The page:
If elected, can the candidate be trusted to hold government officials accountable and oversee a progressive criminal-justice system? Her past says no.
hen Senator Kamala Harris is criticized for actions she took as San Francisco’s district attorney or as California’s attorney general, the Democratic presidential hopeful responds in two ways. She cites the most progressive aspects of her record, arguing that she’ll advocate in the White House for more reforms to the criminal-justice system. And she asserts that it is laudable to work for change from within broken institutions, “at the table where the decisions are made.”
She says very little, and nothing convincing, about some of the most serious charges against her, like that she fought hard to keep innocents in prison and failed to fight hard against corrupt cops.
If elected president, Harris seems as likely as any of her Democratic rivals, and far more likely than Donald Trump, to pursue a criminal-justice-reform agenda that overlaps with policies I favor as a civil libertarian. And I do not hold it against Harris that as a municipal and state official she enforced many laws that I regard as unjust. All the candidates now running for president will, if elected, preside over the enforcement of some laws that they and I regard as unjust.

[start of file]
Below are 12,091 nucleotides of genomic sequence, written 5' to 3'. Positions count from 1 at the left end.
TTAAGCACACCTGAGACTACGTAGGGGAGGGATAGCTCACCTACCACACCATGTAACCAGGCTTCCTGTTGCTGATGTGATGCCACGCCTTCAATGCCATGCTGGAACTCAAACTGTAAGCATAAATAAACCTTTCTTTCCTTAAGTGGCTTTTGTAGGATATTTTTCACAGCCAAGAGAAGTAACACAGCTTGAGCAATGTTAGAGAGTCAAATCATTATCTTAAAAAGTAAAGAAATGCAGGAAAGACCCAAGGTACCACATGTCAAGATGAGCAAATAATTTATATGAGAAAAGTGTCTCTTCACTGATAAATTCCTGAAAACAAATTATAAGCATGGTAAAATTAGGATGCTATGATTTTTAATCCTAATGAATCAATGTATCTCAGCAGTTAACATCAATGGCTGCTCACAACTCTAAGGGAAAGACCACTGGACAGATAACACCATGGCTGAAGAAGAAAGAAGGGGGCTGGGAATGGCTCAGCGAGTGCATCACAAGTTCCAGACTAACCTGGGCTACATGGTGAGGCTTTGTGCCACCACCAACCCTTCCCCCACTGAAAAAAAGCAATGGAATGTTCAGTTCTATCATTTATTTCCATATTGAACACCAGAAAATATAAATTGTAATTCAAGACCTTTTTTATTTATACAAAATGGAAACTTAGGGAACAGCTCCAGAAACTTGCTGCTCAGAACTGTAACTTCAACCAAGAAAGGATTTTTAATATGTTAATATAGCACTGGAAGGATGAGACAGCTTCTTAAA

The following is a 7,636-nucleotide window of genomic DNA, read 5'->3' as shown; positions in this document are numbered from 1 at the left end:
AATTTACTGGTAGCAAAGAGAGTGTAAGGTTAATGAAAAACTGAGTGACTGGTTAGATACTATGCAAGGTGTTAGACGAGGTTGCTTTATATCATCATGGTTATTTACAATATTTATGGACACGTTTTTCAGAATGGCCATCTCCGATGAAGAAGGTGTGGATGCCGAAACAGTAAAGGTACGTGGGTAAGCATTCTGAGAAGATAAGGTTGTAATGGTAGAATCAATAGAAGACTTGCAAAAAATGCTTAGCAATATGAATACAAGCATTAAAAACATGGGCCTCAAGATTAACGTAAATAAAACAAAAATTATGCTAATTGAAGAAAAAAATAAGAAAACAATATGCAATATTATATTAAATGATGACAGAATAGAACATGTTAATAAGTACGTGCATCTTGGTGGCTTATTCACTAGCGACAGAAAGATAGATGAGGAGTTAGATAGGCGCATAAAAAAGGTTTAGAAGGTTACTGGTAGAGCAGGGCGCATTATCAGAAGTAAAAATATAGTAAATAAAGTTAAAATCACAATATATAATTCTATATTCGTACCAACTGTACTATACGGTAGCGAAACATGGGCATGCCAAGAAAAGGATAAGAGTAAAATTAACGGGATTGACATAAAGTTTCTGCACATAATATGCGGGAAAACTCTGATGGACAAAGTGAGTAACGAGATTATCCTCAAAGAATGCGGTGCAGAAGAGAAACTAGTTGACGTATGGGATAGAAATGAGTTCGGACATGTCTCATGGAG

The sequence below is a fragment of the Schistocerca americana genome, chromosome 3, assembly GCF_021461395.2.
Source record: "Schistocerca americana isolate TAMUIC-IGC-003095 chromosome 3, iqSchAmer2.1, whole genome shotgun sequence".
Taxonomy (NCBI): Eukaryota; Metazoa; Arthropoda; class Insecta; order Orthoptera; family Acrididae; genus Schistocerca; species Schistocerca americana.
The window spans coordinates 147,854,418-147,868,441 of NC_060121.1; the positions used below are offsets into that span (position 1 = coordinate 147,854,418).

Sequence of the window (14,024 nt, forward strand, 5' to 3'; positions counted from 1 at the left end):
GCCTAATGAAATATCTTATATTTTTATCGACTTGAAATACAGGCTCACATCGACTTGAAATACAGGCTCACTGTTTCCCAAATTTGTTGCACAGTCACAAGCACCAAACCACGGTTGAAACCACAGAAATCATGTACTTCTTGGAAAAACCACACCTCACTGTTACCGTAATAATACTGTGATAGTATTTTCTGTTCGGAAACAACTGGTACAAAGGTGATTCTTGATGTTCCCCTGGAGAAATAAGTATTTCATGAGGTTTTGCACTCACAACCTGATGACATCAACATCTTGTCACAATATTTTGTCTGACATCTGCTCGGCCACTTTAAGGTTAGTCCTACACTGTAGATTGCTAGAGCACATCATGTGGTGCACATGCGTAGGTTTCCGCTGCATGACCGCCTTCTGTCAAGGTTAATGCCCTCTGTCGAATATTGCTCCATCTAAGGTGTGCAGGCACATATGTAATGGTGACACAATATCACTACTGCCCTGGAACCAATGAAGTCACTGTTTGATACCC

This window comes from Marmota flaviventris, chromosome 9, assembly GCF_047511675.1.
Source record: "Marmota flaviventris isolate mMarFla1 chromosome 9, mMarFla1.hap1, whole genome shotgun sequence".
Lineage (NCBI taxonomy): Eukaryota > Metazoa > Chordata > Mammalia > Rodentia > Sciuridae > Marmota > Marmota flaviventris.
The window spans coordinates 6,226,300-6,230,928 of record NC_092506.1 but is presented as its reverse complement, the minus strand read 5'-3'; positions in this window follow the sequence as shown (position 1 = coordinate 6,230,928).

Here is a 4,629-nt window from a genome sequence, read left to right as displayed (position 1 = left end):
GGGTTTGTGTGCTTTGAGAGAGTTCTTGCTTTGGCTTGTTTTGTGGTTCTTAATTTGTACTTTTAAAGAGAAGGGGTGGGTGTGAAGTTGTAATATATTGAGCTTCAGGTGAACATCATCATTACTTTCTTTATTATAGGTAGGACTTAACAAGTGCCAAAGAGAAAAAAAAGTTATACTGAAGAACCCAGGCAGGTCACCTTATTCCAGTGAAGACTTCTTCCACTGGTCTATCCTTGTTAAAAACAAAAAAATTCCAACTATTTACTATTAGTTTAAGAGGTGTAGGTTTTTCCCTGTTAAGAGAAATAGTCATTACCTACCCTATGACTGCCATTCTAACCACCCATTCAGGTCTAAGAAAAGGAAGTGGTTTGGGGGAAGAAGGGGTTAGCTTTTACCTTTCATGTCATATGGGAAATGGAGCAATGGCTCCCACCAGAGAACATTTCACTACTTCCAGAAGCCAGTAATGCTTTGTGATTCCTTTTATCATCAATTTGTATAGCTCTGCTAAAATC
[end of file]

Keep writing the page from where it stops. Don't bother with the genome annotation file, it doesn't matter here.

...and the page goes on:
But like her rivals, the reforms that Harris would sign into law as president would depend mostly on what Democrats in Congress could get to her desk. Far more important is how she would preside over a federal legal system and bureaucracy that is prone to frequent abuses. And her record casts significant doubts about whether she can be trusted to oversee federal law enforcement, the military, intelligence agencies, the detention of foreign prisoners, and more.
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